Reflections on Remote Exams

With exam season creeping around the corner once again, I was reminded of the situation we were in this time last year. When the national lockdown was implemented in March, I had to pack my bags and return home abruptly a week before the Easter break was due to start. Rather naively, at that point in time I expected the situation to blow over soon enough and that we’d be back at the end of April to sit our exams. Obviously, I was horrifically wrong but thankfully the college had better foresight. Within a week or so we were emailed to say that all of our exams would be conducted remotely, on an online platform, and were to be open book. I was initially sceptical, however, was reassured when Imperial’s success in conducting the world’s first open-book, online medical finals exams was lauded in the national news.

Nonetheless, the turbulence of the situation still made me anxious. Of course, this was only heightened by the increasing distress surrounding the pandemic. I had been mentally prepared for in person, closed book exams on campus in the Summer. After all, this had been the format of every other exam I had sat in my life. Therefore, the concept of remote exams brought with it an element of the unknown. Do I need to revise if they’re open book? What if my internet crashes? What if I can’t access the exam altogether? These questions, alongside many others, afflicted me for some time.

The Faculty informed us that, despite being open book, our exams would test understanding and hence encouraged us to revise as normal which I decided seemed sensible. In retrospect this was excellent advice. Not only did they not test recall, but the exams were also very time pressured. Therefore, if you relied purely on being able to look up answers to questions, I suspect you would struggle to make it through the paper.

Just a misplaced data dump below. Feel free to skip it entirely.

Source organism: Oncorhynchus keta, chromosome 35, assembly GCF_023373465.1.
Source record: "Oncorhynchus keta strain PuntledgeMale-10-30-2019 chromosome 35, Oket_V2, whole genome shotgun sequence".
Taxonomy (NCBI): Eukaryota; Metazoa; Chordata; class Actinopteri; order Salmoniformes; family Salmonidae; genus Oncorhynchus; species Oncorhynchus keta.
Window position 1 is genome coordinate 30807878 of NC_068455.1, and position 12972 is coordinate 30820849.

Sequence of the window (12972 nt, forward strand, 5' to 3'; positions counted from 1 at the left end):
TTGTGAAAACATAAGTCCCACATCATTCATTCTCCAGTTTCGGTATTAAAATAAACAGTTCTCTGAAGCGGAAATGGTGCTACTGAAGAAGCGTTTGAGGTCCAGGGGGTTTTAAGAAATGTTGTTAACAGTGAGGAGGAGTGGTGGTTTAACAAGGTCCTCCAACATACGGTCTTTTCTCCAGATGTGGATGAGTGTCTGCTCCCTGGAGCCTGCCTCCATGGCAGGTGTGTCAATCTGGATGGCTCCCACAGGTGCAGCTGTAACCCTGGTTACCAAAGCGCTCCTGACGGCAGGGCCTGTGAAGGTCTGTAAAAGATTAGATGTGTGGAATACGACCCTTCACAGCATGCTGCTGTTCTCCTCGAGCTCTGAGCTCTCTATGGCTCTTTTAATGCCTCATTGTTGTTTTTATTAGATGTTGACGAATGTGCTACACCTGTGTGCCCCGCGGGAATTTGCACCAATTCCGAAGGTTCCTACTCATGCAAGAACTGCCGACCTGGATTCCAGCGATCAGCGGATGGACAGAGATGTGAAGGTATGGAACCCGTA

Wi-Fi issues were always going to be within the realms of possibility, however, I thankfully emerged unscathed. During the times when I would be sitting my exams, I had asked my family to avoid using the internet and they dutifully obliged. We also unplugged the landline phones and kept all mobiles on silent to minimise distractions. I was extremely lucky that this was all possible as, whenever I was taking exams, my Dad was at work so only my Mum and older sister were at home. I appreciate that, with more people in the house, minimising distractions would have been more difficult.

Accessing the exam, while not an issue for me, did pose a challenge on one occasion. Part way through my first summative paper the exam had to be suspended as not everyone had been able to access it. As I had managed to start the exam, and my phone and notifications were all off, I did not discover this until I had finished the 2-hour paper. The technical difficulties which occurred were due to a problem with the exam server so were out of Faculty’s control. Despite significant resistance from some students, Faculty decided it would be fairest to reschedule the exam for a later date and have us all sit it again. While I was initially somewhat frustrated that I would need to sit the paper again, and that the exam period would be extended, all in all I respected the decision. Undoubtedly it was a difficult one to make and slight hiccups were to be expected.

Overall, I think Imperial coped with the transition from traditional to remote exams remarkably well. The fiasco regarding GCSEs and A-Levels in 2020 only reinforced the need for standardised assessment and the College managed to produce these online papers such that our exams did not need to be postponed. With exams being conducted remotely this year too, there is definitively much less of an element of the unknown. Hopefully my Wi-Fi will withstand another exam season!

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